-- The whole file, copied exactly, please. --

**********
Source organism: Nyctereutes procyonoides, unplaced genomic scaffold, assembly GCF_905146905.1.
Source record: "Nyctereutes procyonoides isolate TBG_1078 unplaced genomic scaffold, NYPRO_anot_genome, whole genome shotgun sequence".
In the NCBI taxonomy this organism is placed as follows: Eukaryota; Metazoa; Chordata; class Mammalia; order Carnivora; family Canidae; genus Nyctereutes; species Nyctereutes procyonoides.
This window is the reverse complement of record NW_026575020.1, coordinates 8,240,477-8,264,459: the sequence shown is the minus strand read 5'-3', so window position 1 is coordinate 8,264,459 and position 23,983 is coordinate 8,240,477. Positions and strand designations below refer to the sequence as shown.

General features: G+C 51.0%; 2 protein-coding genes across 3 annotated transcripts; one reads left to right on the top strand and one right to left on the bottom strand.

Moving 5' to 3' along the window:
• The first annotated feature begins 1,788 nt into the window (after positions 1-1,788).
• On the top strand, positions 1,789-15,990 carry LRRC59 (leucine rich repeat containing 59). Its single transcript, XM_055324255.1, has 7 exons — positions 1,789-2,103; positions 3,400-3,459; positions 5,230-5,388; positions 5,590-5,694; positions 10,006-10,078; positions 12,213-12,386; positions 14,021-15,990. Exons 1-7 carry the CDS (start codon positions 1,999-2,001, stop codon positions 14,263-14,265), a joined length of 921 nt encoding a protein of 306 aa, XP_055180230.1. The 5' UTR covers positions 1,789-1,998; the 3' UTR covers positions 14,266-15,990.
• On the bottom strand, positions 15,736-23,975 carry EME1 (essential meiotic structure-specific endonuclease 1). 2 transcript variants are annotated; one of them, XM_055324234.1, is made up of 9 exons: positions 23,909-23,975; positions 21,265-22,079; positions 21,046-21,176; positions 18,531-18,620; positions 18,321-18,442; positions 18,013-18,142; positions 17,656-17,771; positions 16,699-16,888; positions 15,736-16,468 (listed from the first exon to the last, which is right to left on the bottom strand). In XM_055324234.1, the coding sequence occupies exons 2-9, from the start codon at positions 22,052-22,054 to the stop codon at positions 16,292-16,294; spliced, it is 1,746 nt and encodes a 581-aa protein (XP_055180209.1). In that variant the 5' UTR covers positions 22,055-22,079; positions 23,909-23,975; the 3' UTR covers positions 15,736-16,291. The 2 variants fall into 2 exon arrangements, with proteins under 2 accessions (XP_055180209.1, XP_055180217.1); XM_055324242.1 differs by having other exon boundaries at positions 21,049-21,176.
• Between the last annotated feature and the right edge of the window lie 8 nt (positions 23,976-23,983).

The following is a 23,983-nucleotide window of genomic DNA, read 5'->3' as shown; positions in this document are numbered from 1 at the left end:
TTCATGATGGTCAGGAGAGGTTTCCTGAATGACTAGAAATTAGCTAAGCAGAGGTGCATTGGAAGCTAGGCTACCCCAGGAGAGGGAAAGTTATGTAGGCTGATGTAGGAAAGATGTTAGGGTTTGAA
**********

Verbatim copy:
Source organism: Nyctereutes procyonoides, unplaced genomic scaffold, assembly GCF_905146905.1.
Source record: "Nyctereutes procyonoides isolate TBG_1078 unplaced genomic scaffold, NYPRO_anot_genome, whole genome shotgun sequence".
In the NCBI taxonomy this organism is placed as follows: Eukaryota; Metazoa; Chordata; class Mammalia; order Carnivora; family Canidae; genus Nyctereutes; species Nyctereutes procyonoides.
This window is the reverse complement of record NW_026575020.1, coordinates 8,240,477-8,264,459: the sequence shown is the minus strand read 5'-3', so window position 1 is coordinate 8,264,459 and position 23,983 is coordinate 8,240,477. Positions and strand designations below refer to the sequence as shown.

General features: G+C 51.0%; 2 protein-coding genes across 3 annotated transcripts; one reads left to right on the top strand and one right to left on the bottom strand.

Moving 5' to 3' along the window:
• The first annotated feature begins 1,788 nt into the window (after positions 1-1,788).
• On the top strand, positions 1,789-15,990 carry LRRC59 (leucine rich repeat containing 59). Its single transcript, XM_055324255.1, has 7 exons — positions 1,789-2,103; positions 3,400-3,459; positions 5,230-5,388; positions 5,590-5,694; positions 10,006-10,078; positions 12,213-12,386; positions 14,021-15,990. Exons 1-7 carry the CDS (start codon positions 1,999-2,001, stop codon positions 14,263-14,265), a joined length of 921 nt encoding a protein of 306 aa, XP_055180230.1. The 5' UTR covers positions 1,789-1,998; the 3' UTR covers positions 14,266-15,990.
• On the bottom strand, positions 15,736-23,975 carry EME1 (essential meiotic structure-specific endonuclease 1). 2 transcript variants are annotated; one of them, XM_055324234.1, is made up of 9 exons: positions 23,909-23,975; positions 21,265-22,079; positions 21,046-21,176; positions 18,531-18,620; positions 18,321-18,442; positions 18,013-18,142; positions 17,656-17,771; positions 16,699-16,888; positions 15,736-16,468 (listed from the first exon to the last, which is right to left on the bottom strand). In XM_055324234.1, the coding sequence occupies exons 2-9, from the start codon at positions 22,052-22,054 to the stop codon at positions 16,292-16,294; spliced, it is 1,746 nt and encodes a 581-aa protein (XP_055180209.1). In that variant the 5' UTR covers positions 22,055-22,079; positions 23,909-23,975; the 3' UTR covers positions 15,736-16,291. The 2 variants fall into 2 exon arrangements, with proteins under 2 accessions (XP_055180209.1, XP_055180217.1); XM_055324242.1 differs by having other exon boundaries at positions 21,049-21,176.
• Between the last annotated feature and the right edge of the window lie 8 nt (positions 23,976-23,983).

The following is a 23,983-nucleotide window of genomic DNA, read 5'->3' as shown; positions in this document are numbered from 1 at the left end:
TTCATGATGGTCAGGAGAGGTTTCCTGAATGACTAGAAATTAGCTAAGCAGAGGTGCATTGGAAGCTAGGCTACCCCAGGAGAGGGAAAGTTATGTAGGCTGATGTAGGAAAGATGTTAGGGTTTGAA